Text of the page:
My father Mario Cuomo spent his entire life fighting against the death penalty, even when it wasn’t popular, even when it cost him the governorship, because he knew it was right. I will fight against the targeting of Muslims, immigrants, the LGBTQ community, and for the rights of all Americans every day I hold office and every day after that.

For our values, for our rights, for our vision of America, for the people who depend on us, we will fight. And for that, we are unwilling to compromise.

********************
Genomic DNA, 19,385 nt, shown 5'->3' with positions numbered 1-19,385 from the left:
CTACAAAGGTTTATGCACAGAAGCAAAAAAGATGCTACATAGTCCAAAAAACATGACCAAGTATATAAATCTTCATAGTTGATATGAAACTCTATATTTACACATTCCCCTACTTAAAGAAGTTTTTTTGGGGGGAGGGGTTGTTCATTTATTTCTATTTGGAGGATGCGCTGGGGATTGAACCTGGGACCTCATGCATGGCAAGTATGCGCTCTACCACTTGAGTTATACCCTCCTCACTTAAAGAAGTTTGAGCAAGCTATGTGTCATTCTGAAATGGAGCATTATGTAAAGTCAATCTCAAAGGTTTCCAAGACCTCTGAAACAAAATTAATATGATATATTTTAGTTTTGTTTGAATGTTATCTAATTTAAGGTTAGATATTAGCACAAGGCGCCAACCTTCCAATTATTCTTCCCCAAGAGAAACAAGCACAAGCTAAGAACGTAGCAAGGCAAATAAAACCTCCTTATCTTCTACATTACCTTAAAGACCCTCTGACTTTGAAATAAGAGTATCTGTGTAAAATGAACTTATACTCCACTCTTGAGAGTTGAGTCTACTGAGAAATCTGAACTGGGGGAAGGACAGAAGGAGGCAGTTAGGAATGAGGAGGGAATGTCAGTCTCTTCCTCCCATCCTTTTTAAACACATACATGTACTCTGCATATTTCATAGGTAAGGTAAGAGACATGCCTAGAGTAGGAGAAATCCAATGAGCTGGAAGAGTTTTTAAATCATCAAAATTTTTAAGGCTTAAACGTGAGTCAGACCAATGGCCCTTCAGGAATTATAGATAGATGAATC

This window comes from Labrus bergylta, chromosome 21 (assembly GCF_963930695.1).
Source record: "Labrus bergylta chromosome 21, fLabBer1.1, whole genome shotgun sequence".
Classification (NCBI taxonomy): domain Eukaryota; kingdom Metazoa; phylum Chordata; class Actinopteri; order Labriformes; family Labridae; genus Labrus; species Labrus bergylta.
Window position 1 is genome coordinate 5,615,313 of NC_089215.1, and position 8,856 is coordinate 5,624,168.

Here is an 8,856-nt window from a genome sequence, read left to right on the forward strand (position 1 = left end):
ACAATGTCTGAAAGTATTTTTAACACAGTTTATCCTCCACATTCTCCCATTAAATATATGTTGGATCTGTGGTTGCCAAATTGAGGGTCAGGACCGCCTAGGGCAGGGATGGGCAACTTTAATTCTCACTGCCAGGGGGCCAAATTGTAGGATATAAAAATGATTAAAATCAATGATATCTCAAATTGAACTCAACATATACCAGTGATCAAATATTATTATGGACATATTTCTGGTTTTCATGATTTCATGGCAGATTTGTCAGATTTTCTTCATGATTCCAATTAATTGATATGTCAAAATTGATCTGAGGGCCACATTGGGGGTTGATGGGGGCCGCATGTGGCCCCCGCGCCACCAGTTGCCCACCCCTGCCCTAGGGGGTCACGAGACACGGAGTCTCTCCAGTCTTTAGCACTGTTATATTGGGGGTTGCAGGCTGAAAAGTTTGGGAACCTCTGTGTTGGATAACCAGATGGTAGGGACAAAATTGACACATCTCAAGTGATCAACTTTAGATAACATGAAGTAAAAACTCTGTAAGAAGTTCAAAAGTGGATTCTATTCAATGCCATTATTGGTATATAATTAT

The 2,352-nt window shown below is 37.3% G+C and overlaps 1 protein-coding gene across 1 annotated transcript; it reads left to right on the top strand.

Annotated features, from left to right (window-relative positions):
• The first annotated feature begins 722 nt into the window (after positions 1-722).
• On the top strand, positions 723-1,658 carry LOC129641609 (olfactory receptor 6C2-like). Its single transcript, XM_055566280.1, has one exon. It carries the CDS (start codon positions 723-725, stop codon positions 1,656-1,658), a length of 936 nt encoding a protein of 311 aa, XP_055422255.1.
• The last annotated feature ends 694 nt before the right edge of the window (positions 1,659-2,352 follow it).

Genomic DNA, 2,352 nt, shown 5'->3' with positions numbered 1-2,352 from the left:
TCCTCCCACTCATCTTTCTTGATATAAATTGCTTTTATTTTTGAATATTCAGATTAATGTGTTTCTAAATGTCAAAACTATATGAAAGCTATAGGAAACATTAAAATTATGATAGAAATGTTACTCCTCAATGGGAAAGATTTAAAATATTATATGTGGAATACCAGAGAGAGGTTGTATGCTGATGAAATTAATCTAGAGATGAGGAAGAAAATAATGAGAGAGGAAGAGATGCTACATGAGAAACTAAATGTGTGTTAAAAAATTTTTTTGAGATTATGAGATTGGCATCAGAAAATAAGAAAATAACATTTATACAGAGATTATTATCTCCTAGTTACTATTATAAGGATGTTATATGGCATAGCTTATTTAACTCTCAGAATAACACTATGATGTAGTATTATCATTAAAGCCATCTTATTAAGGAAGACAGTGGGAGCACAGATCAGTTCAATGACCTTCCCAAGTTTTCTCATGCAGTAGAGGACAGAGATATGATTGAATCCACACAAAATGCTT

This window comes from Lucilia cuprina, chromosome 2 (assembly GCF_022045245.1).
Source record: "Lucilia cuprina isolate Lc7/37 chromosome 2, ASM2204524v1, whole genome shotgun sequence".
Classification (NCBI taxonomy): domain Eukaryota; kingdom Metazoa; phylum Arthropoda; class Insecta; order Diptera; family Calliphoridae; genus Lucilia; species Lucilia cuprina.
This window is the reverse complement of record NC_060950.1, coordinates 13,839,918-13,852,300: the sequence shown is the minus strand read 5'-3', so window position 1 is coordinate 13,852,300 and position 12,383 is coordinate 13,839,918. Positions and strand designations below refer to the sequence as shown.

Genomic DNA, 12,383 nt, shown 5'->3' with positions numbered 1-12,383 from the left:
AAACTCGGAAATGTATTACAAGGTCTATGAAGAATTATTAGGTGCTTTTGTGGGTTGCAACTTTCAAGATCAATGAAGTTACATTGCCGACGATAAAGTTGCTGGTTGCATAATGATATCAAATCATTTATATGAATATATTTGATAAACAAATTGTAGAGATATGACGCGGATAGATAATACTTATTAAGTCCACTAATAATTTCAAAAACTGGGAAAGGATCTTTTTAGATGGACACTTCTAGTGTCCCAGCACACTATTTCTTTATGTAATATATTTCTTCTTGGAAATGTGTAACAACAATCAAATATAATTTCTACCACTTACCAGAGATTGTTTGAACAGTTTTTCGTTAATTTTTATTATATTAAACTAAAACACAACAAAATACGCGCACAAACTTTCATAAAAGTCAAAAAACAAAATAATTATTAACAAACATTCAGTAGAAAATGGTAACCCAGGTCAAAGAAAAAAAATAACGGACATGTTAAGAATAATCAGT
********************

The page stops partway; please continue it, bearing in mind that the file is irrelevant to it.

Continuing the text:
11.13 Frank Bruni in the New York Times: “Obama’s presidency will end with Democrats in possession of 11 fewer Senate seats (depending on how you count), more than 60 fewer House seats, at least 14 fewer governorships and more than 900 fewer seats in state legislatures than when it began. That’s a staggering toll. While the 2016 race for governor in North Carolina remains undecided, the settled contests guarantee the G.O.P. the governor’s office in 33 states: its most bountiful harvest since 1922. If Democrats don’t quickly figure out how to sturdy themselves — a process larger than the selection of the right new party chairman — they could wind up in even worse shape. They’re defending more than twice the number of Senate seats in 2018 that Republicans are, a situation that gives the G.O.P. a shot at a filibuster-proof majority. Meantime, the perpetuation of Republican dominance at the state level through 2020 would grant the G.O.P. the upper hand in redrawing congressional districts after the next census.’’